Still, Final Wooden House far better articulates this division of spaces by body posture than any proposal I’ve come up. All I’ve been able to think of is my House with a Sloping Wall – which wasn’t even my idea to begin with. This house used a sloping wall to redistribute volume from the bedroom and bathroom to the living areas. As well as producing spaces for standing and sleeping, the sloping wall gave meaning to both the sleeping area and the living area. However, the first proposal didn’t carry this through to sitting and, although a second proposal with a stepped floor did, it didn’t go far enough. [c.f. Misleading Narratives] What was good about both these proposals was that they weren’t conceived of as detached houses with roof lights, multiple window openings and picturesque settings. All the landscape was internal. Moreover, the idea hasn’t been designed around the use of a single premium material.
My other proposal dealt with similar themes of headroom for standing and sleeping but this time, and perhaps not entirely consciously, for sitting as well.
The good things about this proposal are:
- There are six different places to be in this 25 sq.m house.
- Each of those spaces is suited (to varying degrees) to whether an activity is performed while standing, sitting or laying down.
- Each of those spaces has a window suited to that space.
- A partial inclined wall is used to divert (admittedly unusable) volume from the laying down area to the recreational sitting area.
Its shortcomings are:
- The difference between the upstairs sitting height and the downstairs sitting and standing heights is still excessive.
- The space above the bathroom isn’t used for anything else except a terrace.
- Whereas the former proposal recognized that people both stand and sit in bathrooms, this proposal doesn’t.
- Similarly, the diagonally opposite corner of this house has an unused empty volume. (This now suggests that these units should be terraced in some way, with raised floor portions of one unit interlocking on one side with lowered ceiling portions of an adjacent unit.)
- Each elevation has a window and this precludes this unit being terraced, while the complex volume precludes it being stacked.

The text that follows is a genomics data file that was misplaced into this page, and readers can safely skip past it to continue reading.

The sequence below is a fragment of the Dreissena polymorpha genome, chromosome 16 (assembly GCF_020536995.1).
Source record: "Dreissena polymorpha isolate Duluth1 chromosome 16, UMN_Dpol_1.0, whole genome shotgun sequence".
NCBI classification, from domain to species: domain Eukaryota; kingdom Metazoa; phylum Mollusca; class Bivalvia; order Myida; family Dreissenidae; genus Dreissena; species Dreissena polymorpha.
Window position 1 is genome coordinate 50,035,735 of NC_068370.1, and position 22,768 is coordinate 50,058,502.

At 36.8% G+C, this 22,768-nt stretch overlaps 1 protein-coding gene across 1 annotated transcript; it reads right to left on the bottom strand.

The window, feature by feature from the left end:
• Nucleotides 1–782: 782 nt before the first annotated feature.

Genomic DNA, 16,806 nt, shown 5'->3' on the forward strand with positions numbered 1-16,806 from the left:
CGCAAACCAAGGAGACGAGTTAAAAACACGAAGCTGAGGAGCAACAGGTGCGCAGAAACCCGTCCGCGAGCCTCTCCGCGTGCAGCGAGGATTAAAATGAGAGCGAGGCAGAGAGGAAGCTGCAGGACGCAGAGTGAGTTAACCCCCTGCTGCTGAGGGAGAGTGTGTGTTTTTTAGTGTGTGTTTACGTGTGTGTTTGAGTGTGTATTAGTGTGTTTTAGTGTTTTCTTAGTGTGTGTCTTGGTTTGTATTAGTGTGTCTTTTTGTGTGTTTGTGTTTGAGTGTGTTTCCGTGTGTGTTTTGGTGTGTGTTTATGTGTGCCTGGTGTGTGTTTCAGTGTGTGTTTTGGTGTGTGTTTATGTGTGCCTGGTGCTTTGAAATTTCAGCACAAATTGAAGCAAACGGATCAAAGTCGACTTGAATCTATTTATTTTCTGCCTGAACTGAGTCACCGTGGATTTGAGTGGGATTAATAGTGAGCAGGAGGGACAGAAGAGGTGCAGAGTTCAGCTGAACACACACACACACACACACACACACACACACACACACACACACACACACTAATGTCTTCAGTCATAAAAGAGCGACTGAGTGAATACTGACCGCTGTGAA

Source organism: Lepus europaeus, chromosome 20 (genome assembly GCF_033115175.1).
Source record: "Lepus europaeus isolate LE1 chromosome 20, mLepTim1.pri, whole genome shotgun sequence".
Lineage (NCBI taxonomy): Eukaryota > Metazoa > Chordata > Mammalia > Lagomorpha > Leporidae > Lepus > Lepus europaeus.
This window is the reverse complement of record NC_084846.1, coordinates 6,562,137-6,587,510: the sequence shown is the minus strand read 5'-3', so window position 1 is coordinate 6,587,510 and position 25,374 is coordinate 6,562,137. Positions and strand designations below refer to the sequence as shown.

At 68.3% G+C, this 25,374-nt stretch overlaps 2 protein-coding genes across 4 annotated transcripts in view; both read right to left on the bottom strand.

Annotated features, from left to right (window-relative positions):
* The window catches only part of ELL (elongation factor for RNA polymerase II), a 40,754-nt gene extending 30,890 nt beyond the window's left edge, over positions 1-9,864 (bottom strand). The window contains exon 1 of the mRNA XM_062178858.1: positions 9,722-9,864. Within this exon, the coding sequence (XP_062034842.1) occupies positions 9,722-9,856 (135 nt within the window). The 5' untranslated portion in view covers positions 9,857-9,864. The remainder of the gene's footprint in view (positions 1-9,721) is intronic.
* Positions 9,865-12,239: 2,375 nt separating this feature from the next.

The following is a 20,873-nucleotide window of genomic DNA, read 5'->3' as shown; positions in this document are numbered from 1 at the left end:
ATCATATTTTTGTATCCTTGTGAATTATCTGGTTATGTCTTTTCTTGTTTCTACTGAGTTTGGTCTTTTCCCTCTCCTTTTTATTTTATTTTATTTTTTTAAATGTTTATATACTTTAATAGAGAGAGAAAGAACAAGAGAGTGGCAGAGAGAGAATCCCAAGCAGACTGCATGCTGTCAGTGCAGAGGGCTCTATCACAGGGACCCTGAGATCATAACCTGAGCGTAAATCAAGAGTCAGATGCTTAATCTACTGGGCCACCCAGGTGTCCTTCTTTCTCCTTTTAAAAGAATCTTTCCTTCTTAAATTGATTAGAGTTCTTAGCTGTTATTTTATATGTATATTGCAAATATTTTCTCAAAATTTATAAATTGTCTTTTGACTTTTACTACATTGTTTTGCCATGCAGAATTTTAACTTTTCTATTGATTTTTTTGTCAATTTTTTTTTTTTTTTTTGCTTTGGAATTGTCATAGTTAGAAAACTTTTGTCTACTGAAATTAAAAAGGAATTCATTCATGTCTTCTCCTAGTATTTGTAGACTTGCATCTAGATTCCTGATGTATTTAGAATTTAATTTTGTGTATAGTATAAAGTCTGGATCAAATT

As with Final Wooden House, this proposal is entered on the same level as the kitchen and bathroom and has a variety of spaces from standing to laying down but they’re not arranged in a sequence of decreasing height as with Final Wooden House. What’s wanted is:
- An internal volume that can be stacked and terraced.
- An internal volume that has a interlocking spaces for standing, sitting and laying down (and the activities performed in those positions).
- Realistic construction and materials.
I’m not sure whether it’d be better to tweak this proposal or start again. I’ll probably begin with the former before deciding on the latter. Although it’s a stretch, this is one problem where 3D printing could be used to create an interior for plugging into a concrete matrix from the outside and an external wall with windows fitted afterwards.
This could be an opportunity for some intelligent (in the sense of clever) 3D design and 3D printing explorations using some very real spatial, servicing, structural, construction and installation constraints for a change.
Or maybe not. Once 3D layouts become consumer objects with a lifespan approximating that of a sofa, we’ll need a way to install and change them according to real or imagined needs once the cladding is in place – much as what happens with those loft installations that only require a competent installer and a kit of parts. Sou Fujimoto’s Final Wooden House is basically a kit of parts for a 3.6m cube house with internal dimensions of 3 x 3 x 3 m. In any variation, the entrance, kitchen and bathroom are always going to be together. Everything else depends upon how to access the space above the bathroom while wasting as little volume as possible below and above the platforms stepping up to it – otherwise there’s no point to this exercise. The internal footprint of Final Wooden House is 9sq.m and (forgetting about the “machine room”, the only area gained is that above the bathroom – another 2sq.m? The area of Kurokawa’s Nakagin capsules was 10sq.m. Space for a washing machine, refrigerator, cooktop, bedding and a bit of storage would be nice. An insulated shell 4 x 4 x 4 m should be more than enough.